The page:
I am interested to know; what is your story? What is your fondest memory of time spent outdoors in nature? Why is nature important in your life? What childhood or adult experiences have you had that shape who you are today?


Jamie said...

There are so many benefits to our physical, mental, and spiritual health that can be received from spending time in nature. It deeply concerns me that many children in today’s world are not exposed to nature and will not reap these benefits.

This past Tuesday, I also attended the lecture by Richard Louv at the Lied Center for Performing Arts in Lincoln. Here Richard Louv told of a story and photo he had seen in a magazine. The photo was of a young boy, running down a California beach, with eyes wide and filled with joy. The story explained that this boy was hyperactive, had struggled in school, and ultimately was kicked out. This child’s parents had observed that child, when in nature, was calm as if nature soothed him. So over the next few years the parents took their child to beaches, forests, rivers, and sand dunes, to let nature do its work. Richard Love then explained that the boy was Ansel Adams.

What if Ansel Adam grew up in today’s world? What if he spent hours playing video games and watching television instead of running down beaches and through forests? We probably would not have the amazing gallery of photographs he took throughout the American west. This gift could have been lost. What other gifts are we losing by not taking our children to these wondrous places?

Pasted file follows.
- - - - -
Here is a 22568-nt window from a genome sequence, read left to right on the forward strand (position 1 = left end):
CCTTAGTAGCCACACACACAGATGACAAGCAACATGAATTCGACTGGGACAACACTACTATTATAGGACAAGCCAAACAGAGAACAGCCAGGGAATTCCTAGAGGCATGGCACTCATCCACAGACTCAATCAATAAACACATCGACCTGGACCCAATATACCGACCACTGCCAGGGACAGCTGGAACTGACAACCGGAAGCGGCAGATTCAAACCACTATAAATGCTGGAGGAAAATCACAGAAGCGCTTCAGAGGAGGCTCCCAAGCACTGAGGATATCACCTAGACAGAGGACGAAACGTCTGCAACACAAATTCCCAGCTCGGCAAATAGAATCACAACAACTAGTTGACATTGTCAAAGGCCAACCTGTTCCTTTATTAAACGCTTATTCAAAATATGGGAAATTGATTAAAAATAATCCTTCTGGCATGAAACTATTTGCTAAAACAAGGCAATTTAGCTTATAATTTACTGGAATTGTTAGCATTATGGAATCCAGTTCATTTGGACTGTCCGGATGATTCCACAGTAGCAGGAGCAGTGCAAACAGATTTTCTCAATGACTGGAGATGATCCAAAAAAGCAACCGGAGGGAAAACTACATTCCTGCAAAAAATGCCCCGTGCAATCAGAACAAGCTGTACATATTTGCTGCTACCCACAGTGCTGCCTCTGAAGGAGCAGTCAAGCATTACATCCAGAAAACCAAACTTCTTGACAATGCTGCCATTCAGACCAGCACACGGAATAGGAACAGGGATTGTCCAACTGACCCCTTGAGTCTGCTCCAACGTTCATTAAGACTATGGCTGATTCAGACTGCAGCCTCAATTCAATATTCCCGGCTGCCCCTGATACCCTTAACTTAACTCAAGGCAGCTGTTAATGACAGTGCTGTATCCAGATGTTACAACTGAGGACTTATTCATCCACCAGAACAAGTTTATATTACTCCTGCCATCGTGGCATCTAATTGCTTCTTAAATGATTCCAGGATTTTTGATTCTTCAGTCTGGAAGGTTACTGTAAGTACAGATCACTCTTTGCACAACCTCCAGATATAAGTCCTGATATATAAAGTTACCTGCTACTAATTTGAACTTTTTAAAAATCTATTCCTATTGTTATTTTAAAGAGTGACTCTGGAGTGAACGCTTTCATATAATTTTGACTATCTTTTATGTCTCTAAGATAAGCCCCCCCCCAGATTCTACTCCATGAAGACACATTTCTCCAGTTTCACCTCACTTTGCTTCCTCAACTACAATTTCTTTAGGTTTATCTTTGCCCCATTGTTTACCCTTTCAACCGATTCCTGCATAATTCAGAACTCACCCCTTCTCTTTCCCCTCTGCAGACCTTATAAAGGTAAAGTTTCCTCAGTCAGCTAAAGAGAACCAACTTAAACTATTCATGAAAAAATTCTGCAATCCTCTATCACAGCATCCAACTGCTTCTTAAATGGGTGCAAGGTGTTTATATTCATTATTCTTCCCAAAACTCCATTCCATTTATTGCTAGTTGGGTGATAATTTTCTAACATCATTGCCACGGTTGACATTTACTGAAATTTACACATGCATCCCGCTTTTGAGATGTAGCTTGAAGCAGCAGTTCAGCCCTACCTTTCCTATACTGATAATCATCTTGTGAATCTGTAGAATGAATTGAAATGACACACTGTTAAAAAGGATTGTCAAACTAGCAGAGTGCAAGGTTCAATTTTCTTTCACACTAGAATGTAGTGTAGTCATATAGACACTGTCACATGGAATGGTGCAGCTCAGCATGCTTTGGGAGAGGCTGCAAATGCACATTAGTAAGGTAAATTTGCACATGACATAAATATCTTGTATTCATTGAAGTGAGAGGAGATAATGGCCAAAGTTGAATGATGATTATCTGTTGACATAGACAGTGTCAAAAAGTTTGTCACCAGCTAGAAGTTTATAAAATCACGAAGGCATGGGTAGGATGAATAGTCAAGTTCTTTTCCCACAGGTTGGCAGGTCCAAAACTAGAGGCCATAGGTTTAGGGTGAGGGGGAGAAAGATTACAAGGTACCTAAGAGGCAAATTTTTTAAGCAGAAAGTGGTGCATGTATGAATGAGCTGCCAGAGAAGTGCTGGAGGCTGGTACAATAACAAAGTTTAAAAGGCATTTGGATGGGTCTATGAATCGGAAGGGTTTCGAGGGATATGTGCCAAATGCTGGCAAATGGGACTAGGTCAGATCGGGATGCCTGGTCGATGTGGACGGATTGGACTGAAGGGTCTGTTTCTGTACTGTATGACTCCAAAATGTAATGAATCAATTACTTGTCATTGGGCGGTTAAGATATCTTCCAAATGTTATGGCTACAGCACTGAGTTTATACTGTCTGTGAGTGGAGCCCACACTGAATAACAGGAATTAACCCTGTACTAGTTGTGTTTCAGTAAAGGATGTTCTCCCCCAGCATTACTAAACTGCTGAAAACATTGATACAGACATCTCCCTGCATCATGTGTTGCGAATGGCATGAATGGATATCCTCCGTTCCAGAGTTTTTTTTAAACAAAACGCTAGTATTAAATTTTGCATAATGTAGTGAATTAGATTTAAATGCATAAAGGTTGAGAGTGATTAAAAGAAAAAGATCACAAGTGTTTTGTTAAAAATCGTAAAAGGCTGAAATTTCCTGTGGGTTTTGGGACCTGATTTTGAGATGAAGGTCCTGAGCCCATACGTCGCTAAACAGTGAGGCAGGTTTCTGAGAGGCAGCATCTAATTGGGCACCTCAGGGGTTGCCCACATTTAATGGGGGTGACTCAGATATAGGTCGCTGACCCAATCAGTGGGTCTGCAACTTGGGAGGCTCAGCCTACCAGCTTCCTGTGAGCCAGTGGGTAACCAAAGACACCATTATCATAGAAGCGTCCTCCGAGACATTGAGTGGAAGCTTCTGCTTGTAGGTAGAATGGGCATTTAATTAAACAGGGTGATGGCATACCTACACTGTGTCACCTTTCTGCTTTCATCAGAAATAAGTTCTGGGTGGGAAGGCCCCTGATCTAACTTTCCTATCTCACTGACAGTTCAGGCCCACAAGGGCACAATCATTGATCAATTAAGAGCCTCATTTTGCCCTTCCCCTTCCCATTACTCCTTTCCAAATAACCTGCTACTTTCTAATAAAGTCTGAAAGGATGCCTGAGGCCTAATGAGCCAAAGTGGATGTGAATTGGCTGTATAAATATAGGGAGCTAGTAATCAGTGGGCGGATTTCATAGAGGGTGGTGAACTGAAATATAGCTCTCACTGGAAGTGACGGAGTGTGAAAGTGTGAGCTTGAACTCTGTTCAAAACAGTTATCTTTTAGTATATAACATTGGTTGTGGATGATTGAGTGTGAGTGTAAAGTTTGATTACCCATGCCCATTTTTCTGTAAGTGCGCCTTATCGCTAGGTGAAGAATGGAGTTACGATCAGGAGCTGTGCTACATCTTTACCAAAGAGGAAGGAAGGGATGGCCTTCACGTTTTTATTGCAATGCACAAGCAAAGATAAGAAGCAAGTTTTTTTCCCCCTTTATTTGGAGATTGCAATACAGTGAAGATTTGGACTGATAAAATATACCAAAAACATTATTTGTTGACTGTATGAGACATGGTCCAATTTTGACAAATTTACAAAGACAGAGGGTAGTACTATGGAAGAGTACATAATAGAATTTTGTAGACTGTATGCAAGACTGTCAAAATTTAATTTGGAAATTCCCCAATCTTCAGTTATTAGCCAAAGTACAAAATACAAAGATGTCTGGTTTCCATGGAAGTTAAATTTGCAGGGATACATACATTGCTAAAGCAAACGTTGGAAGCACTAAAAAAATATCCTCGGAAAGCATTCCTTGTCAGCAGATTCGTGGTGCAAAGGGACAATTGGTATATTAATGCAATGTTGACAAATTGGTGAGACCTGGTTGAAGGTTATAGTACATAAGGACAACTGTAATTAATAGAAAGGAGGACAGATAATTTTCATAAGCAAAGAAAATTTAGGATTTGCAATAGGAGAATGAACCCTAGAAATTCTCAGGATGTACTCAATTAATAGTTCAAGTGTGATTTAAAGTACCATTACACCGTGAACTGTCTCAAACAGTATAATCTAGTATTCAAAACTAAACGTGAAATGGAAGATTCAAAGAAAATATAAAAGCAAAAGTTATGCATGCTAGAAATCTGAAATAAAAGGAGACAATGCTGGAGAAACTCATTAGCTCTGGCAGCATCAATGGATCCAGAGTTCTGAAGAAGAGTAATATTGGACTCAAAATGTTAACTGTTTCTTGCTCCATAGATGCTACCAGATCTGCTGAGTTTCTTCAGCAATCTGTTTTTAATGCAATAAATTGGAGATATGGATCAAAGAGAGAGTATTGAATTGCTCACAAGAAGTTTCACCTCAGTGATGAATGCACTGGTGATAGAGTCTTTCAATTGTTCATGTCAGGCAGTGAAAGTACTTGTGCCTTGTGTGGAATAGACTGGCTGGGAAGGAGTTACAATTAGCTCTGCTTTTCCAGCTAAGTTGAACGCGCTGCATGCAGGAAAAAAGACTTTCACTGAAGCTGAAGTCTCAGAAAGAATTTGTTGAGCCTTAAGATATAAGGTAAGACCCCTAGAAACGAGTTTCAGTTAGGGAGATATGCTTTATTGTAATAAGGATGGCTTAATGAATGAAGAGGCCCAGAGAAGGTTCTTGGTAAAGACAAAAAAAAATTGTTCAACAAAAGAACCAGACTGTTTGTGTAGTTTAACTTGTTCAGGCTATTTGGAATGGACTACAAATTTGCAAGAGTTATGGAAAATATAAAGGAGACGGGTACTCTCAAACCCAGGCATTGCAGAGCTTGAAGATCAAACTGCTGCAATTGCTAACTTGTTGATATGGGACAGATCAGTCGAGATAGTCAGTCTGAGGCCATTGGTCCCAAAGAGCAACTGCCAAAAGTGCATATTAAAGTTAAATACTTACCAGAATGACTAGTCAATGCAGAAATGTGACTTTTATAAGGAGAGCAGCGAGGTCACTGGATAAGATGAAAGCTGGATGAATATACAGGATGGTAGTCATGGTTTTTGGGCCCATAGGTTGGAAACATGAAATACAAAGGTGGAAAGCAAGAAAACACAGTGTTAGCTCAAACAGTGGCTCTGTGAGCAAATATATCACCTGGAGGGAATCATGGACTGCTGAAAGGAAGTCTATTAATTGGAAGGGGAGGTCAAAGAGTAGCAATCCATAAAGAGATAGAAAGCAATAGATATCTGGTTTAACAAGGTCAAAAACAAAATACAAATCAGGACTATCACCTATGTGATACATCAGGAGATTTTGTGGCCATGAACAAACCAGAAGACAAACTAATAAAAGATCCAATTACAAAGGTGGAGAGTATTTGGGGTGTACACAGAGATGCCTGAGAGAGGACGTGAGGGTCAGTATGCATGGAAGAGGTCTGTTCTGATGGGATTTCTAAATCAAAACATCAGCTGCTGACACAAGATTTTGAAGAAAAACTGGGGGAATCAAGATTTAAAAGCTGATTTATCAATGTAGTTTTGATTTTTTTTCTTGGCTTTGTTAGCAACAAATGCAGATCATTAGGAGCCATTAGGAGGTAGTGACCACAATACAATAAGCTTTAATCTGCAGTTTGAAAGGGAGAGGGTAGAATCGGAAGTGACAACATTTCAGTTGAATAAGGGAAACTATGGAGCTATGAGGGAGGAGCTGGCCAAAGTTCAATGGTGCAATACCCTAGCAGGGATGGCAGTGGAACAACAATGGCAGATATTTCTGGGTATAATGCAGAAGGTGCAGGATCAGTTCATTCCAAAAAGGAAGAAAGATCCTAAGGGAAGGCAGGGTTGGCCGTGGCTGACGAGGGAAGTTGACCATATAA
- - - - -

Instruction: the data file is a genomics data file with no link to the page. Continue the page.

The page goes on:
One of my favorite stories is The Starfish Thrower by Loren Eiseley. The story is of a man walking down a beach where hundreds of starfish have been washed ashore. The man sees a child who is throwing the starfish back into the ocean. The man asks the child what he is doing. The child responds to the man that he is saving the starfish. The man, knowing that there are hundreds of starfish scattered down miles of beach, told the child that he could not possibly save all the starfish, that he could not make a difference. The child picked up another starfish and as he threw it into the ocean said, “It made a difference to that one.”

While the issue of children being disconnected from nature is vast, leading just one child down a winding trail, letting him or her run with eyes wide and filled with joy can make a difference.

Anonymous said...

As a fair skinned, red-head I have many memories of playing outside or boating on lakes in Iowa and Minnesota then suffering for days afterwards. The pain didn't stop me, instead I played under the cover of the woods or at night when our woods became even more magical and mysterious.

Long road trips with my family as we drove across the midwest to visit grandparents were the perfect time to gaze at the big skies over cornfields. On these trips I discovered my favorite color with each sunset - skyblue-pink, in all of its glorious shades.